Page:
Shared office spaces are booming. Fuelled by the ‘gig’ economy, and spurred on by innovative thinkers like WeWork and Second Home, they’ve become the office of choice for many new start-ups and established names.
As rents in the capital continue to rise, a shared office in Odessa enables a business to share the costs associated with commercial office space with several different tenants. The result? Affordable office space in the city.
And not just any office space. Those shared costs mean that even start-up businesses can afford quality commercial real estate in great locations with fantastic facilities.
Whether you’re open to subletting an office from a company or keen to find a shared office within a dedicated business centre, here’s what you need to know.
What does a ‘shared office’ mean?
Shared offices come in two main types:
Some companies find they have spare office space and, rather than have it sitting there redundant, they rent it to others looking for flexible workspace. It’s a win-win – affordable, professional space for smaller businesses and an additional revenue stream for the hosts.
Purpose-made shared space
There are also dedicated office buildings and business centres specifically designed with sharing in mind. Rather than subletting an office from another business, multiple businesses rent desks and share facilities and services.
In either case you’ll find private office units and fixed desks available within shared offices in London.
Some are basic, others furnished with extensive facilities, like meeting rooms, shared receptionists, catering and shower rooms.
They’re a great option for small start-ups that want the networking perks of coworking, but need something more permanent than simply hot desking.
What are the benefits of sharing an office?
The main benefit of sharing an office is that it provides a more dynamic environment for the companies working there. You could find yourself working alongside companies from a wide range of business areas that complement yours. It’s an instant networking boost for your team, increasing the potential for collaboration, sharing skills and expertise, and cross-referral of clients. But this isn’t the only upside.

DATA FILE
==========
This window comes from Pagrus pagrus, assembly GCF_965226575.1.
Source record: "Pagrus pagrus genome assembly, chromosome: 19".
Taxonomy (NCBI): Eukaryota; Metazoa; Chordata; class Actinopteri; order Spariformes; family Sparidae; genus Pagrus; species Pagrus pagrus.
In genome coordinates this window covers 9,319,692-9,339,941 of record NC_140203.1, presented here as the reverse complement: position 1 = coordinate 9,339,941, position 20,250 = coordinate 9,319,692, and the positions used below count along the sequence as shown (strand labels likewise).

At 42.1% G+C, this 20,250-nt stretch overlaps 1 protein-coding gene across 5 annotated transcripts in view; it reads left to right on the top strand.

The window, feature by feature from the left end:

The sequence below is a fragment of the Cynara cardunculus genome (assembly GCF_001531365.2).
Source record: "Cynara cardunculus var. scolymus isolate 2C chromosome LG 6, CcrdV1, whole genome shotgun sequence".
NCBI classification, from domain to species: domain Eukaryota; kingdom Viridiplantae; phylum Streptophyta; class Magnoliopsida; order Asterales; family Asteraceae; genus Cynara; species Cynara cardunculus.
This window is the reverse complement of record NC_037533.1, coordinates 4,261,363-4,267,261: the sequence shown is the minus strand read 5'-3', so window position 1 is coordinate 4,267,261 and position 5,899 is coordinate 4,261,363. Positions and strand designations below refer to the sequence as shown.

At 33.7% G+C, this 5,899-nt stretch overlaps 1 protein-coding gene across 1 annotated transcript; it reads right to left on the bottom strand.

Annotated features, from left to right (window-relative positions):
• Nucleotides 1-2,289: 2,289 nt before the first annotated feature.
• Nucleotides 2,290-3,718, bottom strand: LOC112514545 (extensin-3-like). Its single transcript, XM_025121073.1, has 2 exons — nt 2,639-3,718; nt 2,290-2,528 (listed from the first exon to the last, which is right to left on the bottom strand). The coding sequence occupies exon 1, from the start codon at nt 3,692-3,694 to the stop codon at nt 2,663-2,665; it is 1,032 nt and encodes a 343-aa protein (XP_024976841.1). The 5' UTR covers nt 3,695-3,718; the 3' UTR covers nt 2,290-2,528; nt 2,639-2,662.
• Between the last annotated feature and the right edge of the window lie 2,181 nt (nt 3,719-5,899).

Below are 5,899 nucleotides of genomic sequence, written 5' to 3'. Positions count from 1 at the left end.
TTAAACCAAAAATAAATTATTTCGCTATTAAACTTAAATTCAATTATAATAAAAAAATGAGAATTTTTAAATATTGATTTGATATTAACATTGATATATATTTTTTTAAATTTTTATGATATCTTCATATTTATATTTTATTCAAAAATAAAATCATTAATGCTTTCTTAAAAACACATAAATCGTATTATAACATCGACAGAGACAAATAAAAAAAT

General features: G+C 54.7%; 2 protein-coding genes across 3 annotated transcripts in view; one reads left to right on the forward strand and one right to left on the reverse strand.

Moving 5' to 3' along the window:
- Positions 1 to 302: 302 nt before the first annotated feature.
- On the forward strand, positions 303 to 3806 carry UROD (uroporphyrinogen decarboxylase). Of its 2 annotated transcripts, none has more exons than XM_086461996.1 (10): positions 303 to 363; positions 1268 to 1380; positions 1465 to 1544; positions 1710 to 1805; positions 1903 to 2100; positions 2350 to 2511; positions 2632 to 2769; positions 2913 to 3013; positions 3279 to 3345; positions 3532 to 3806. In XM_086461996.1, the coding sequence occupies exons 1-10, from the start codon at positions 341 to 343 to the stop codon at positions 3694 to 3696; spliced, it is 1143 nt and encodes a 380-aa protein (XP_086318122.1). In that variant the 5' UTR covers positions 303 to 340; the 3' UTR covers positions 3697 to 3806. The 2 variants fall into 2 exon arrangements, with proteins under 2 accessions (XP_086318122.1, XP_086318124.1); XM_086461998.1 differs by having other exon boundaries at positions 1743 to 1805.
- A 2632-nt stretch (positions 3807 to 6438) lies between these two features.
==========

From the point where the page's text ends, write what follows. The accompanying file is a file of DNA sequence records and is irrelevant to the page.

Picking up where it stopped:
As your business grows you might find that client meetings in cafes just aren’t going to cut it. When you’re looking for a more professional space but can’t afford a private office suite for your company, sharing an office is a great option.
One of the greatest advantages of a shared office is that it’s work-ready, right when you need it. All facilities are already set up, so you can move in and get to work straight away.
Rent, business rates, wages for reception staff, cleaning, catering, IT costs – they’re all shared and neatly bundled into your monthly rent. With most shared offices ready to move right into, it also means there’s no great outlay of capital for equipment and furniture.
While private office contracts often span several years, shared offices are more likely to offer you a short-term contract. Further on down the line, if the shared office isn’t for you, or your team expands and needs more space, there’s less financial risk as you’re not tied to renting over a long period.
If you have a more fluid team, with some people working in the office only part-time, you don’t have to rent for the full working week. Shared offices give you plenty of flexible lease options so you can utilise the peak times to suit the needs of your business.
Sharing office costs often gives you access to the kind of amenities you’d never be able to afford on your own. From gym facilities and relaxation areas to catering and spacious meeting rooms, you’ll have all you need to keep your team and clients happy.